How Tariffs and Chinese Supply Crushed Solar Panel Stocks in 2018

Nick Sciple: Let’s talk about the segment
of the market that probably has suffered the most from that cyclicality. That’s the
solar panel makers and manufacturers. Earlier this year, we saw President Trump
put in place a 30% tariff on imported total solar panels. However, even in spite of that, taking a lot
of this imported supply, making it more expensive, we’ve still seen solar panel prices decline
significantly over this past year as demand has fallen. Do you want to talk a little bit about what’s
going on with that over the past year or so? Jason Hall: Initially, at least in theory,
the way it was presented was that the idea behind the panel tariffs that were put in
was that it was supposed to create incentive to bring solar manufacturing
to the U.S. Frankly, that hasn’t happened. There were a few projects
that were announced. I know that First Solar is making a big expansion,
but they’re expanding a facility where they were already doing some
domestic manufacturing. Ironically, their solar panels are excluded
from the tariffs anyway, because the thin film technology they use is not the same monocrystalline
multicrystalline technology that’s where the tariffs are. Hanwha Q CELLS announced a big plant in Florida
that was supposed to add like a thousand jobs. It was going to be a huge deal. After multiple revisions, what they’re saying
now is, it’s going to create 50 or 100 jobs, and it’s going to be completely assembly. They’re taking cells that are still being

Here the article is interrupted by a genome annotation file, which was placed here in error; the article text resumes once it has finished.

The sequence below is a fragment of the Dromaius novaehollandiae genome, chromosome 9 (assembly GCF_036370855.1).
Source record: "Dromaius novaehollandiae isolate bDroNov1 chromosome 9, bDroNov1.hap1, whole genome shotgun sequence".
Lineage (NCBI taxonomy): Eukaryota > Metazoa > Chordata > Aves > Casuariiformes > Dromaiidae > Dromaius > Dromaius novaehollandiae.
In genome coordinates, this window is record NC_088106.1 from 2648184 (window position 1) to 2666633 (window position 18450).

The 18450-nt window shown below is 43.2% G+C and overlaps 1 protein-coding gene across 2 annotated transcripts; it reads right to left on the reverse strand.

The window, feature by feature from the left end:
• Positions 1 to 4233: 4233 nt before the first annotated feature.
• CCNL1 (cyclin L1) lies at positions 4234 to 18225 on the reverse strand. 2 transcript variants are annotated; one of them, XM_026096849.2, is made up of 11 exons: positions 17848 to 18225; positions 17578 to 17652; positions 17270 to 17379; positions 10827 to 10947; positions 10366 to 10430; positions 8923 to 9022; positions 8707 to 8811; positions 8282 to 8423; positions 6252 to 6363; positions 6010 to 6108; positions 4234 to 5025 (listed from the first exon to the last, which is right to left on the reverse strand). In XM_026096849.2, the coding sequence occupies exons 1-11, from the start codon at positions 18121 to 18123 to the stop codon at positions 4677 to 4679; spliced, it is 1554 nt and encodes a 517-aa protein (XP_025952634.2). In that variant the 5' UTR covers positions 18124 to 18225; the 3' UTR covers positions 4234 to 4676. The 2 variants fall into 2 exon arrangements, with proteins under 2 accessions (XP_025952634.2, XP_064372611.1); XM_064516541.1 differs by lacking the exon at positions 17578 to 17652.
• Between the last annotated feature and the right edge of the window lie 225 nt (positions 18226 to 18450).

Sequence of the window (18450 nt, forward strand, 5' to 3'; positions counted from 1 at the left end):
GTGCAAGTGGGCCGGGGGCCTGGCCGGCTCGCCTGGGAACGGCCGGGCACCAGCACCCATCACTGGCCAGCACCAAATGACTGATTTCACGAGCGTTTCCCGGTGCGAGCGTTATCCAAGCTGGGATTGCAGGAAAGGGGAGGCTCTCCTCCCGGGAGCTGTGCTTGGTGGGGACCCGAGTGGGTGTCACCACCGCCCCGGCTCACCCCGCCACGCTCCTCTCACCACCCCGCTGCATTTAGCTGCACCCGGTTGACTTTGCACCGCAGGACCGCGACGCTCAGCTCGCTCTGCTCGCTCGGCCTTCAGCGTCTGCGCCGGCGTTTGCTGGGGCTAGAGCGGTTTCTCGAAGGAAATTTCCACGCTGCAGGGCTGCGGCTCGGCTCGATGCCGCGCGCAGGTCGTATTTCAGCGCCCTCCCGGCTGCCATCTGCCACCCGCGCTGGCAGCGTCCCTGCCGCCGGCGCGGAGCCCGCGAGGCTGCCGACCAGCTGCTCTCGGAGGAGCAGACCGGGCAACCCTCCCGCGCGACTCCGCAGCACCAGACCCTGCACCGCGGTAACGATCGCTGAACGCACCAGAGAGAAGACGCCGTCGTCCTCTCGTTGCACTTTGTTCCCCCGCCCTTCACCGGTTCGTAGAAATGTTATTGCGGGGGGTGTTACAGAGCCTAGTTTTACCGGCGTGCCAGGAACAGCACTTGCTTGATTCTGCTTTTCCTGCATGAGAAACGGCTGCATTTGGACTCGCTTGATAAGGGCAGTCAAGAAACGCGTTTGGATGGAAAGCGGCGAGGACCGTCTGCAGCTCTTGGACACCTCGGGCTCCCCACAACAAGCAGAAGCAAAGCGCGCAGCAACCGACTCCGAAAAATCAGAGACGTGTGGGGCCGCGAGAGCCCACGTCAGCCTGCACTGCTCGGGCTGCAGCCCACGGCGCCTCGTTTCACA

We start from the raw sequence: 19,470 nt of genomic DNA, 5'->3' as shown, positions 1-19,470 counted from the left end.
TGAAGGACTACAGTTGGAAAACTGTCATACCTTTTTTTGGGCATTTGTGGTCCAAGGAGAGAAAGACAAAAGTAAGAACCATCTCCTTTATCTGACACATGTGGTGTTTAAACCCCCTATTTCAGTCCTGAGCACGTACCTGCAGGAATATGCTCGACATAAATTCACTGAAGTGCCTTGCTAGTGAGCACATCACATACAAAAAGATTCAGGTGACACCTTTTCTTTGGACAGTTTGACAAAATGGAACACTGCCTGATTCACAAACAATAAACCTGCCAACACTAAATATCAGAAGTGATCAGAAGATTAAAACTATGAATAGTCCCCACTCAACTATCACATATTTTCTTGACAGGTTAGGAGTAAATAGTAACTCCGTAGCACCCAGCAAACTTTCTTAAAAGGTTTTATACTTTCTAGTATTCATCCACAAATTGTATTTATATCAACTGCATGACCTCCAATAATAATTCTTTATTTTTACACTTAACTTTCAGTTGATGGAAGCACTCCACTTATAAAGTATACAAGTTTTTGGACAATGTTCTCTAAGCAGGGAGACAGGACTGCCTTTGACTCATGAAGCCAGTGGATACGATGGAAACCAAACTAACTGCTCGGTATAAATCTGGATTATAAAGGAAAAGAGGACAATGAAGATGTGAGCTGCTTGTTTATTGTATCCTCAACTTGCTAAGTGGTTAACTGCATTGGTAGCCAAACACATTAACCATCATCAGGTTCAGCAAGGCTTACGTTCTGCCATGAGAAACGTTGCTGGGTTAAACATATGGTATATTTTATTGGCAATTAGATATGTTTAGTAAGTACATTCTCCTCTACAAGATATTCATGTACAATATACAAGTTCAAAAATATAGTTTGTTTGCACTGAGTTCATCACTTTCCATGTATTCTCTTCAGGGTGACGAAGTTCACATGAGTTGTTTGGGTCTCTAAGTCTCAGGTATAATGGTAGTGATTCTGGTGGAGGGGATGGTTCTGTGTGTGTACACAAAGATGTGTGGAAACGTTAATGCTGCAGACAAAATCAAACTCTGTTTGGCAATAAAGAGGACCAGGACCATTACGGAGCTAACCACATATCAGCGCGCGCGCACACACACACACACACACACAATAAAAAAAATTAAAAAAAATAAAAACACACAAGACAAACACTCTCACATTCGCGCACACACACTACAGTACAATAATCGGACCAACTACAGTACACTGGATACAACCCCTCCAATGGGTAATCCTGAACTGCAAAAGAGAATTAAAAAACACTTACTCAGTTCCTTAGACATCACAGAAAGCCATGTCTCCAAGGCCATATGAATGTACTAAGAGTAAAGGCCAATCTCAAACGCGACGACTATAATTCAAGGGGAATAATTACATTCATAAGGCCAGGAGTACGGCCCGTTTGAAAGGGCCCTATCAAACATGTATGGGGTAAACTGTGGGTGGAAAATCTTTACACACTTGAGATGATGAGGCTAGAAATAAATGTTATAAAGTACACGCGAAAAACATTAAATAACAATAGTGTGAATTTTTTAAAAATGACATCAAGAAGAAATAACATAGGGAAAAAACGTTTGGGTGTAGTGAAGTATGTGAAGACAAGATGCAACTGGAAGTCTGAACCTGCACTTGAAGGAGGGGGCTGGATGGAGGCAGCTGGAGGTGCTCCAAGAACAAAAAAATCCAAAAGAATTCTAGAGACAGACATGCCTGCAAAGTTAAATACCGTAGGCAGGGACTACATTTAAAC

manufactured overseas, shipping them into the United States and
assembling them into panels. Frankly, the tariffs haven’t generated anything
like what was purported to be the job creation and bringing solar panel manufacturing to the U.S.
Now, a couple of reasons why that’s happened. Probably the biggest short-term reason is
the U.S. announced these tariffs early in the year. Close to the middle of the year, China made
some substantial changes to its domestic distributed solar policy, which absolutely
cratered demand for panels. Panel prices have plummeted since then because
you have this massive overcapacity. It’s like oil. OPEC has announced this cut of
oil because there’s too much oil. The idea is, that should
restore some supply and demand. Essentially overnight, we had
a massive oversupply of solar panels. Solar panel prices in the U.S. have actually
fallen more than the amount of the tariffs because of this massive cut in China’s
domestic program to add distributed solar. You could actually buy solar panels in the
U.S. today for your house, theoretically, for cheaper than you could
have a year ago. [laughs] That’s where we are. The end result is, you think about an industry
that’s already a fairly commodity product, companies like Canadian Solar, Jinko Solar,
who by revenue are two of the biggest solar panel manufacturers, and the vast majority
of their manufacturing happens in Southeast Asia. They sell a commodity panel. It’s a low
efficiency panel and they lead on price. They’ve had to slash their prices because
demand has evaporated in China.

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